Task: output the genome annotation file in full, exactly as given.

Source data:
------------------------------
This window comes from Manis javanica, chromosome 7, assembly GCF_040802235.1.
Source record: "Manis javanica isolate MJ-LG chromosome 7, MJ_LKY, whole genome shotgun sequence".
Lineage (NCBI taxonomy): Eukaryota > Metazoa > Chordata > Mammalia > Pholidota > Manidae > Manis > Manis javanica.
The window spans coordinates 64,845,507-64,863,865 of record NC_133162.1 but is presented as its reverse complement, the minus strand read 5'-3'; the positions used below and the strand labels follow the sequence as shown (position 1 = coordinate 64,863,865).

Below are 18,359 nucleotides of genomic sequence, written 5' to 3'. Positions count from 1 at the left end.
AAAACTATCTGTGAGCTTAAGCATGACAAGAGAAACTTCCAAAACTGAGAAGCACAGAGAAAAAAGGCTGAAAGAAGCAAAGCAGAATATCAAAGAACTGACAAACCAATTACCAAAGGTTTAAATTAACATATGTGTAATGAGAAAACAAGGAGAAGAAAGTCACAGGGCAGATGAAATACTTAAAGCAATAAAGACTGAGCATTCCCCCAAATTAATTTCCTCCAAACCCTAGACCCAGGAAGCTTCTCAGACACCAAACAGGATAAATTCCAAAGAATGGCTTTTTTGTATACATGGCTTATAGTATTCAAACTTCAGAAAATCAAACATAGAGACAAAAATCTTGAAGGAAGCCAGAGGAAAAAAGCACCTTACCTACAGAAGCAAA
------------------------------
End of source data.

This window comes from Manis javanica, chromosome 7, assembly GCF_040802235.1.
Source record: "Manis javanica isolate MJ-LG chromosome 7, MJ_LKY, whole genome shotgun sequence".
Lineage (NCBI taxonomy): Eukaryota > Metazoa > Chordata > Mammalia > Pholidota > Manidae > Manis > Manis javanica.
The window spans coordinates 64,845,507-64,863,865 of record NC_133162.1 but is presented as its reverse complement, the minus strand read 5'-3'; the positions used below and the strand labels follow the sequence as shown (position 1 = coordinate 64,863,865).

Below are 18,359 nucleotides of genomic sequence, written 5' to 3'. Positions count from 1 at the left end.
AAAACTATCTGTGAGCTTAAGCATGACAAGAGAAACTTCCAAAACTGAGAAGCACAGAGAAAAAAGGCTGAAAGAAGCAAAGCAGAATATCAAAGAACTGACAAACCAATTACCAAAGGTTTAAATTAACATATGTGTAATGAGAAAACAAGGAGAAGAAAGTCACAGGGCAGATGAAATACTTAAAGCAATAAAGACTGAGCATTCCCCCAAATTAATTTCCTCCAAACCCTAGACCCAGGAAGCTTCTCAGACACCAAACAGGATAAATTCCAAAGAATGGCTTTTTTGTATACATGGCTTATAGTATTCAAACTTCAGAAAATCAAACATAGAGACAAAAATCTTGAAGGAAGCCAGAGGAAAAAAGCACCTTACCTACAGAAGCAAA